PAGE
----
Date of Award

Spring 1-1-2012

Document Type

Thesis

Degree Name

Master of Science (MS)

Department

Aerospace Engineering Sciences

First Advisor

Julie K. Lundquist

Second Advisor

Jeffrey P. Thayer

Third Advisor

Kenneth E. Jansen

Abstract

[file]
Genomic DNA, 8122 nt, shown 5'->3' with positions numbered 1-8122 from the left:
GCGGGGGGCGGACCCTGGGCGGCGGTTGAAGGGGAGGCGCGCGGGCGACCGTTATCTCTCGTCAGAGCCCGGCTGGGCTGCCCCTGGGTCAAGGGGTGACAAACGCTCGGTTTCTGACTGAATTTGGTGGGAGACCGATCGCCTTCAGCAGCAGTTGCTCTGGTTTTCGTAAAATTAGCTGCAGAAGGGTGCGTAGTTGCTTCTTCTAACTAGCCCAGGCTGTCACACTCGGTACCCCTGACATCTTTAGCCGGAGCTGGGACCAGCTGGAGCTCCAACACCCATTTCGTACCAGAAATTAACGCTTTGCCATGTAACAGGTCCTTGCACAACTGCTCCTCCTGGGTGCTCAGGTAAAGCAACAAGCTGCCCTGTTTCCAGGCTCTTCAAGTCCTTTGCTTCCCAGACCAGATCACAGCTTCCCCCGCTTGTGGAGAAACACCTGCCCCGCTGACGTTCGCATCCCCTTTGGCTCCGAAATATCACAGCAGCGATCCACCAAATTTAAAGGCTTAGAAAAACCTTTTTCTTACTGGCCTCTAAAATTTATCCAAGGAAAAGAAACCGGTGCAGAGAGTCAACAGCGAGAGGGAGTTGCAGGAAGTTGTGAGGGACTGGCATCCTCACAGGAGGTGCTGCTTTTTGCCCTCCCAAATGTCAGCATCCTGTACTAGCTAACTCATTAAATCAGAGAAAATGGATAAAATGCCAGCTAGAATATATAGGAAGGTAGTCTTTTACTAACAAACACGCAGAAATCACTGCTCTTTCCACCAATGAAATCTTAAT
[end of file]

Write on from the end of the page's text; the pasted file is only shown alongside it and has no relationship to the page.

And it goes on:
This study examines the influences of modern multi-megawatt wind turbine generator wakes on wind profiles. Principles of wind LIDAR technology and operation are discussed in preparation for analysis of the LIDAR dataset. Surface and wind LIDAR observations were collected from June 30, 2011 to August 16, 2011 in central Iowa. Two identical Windcube LIDAR systems were compared for two days at the beginning of the observation period and found to agree with good correlation in both wind speed and wind direction measurements at 20m vertical intervals from 40m to 220m above the surface. For the remainder of the field campaign, one LIDAR was located 2 rotor diameters (D) directly south of a wind turbine; the other LIDAR was moved 3 D North of the same wind turbine. Data from the two LIDAR dataset was filtered for the prevailing southerly flow in order to simultaneously capture inflow and waked conditions with the respective LIDAR. Data were compared between the upwind and downwind LIDARs for horizontal and vertical wind speed, wind shear, wind direction, wind directional shear, horizontal and vertical turbulence intensity, turbulent kinetic energy, and the power law coefficient (alpha). Results indicate measurable reductions in waked wind speeds at heights spanning the wind turbine rotor (40m to 120m). Turbulent and wind shear quantities increase in the wake of the turbine rotor. Results also indicate that the power law coefficient below turbine hub height may be a parameter that quickly identifies whether the downwind LIDAR was sampling turbine wake or free flow conditions. Changes in quantities downwind of the wind turbine are also shown to vary with inflow wind speed and time of day. Results are consistent with the few observations available from other studies; this dataset contributes higher temporal and spatial resolution data to provide a dataset which will be useful for turbine wake model validation.

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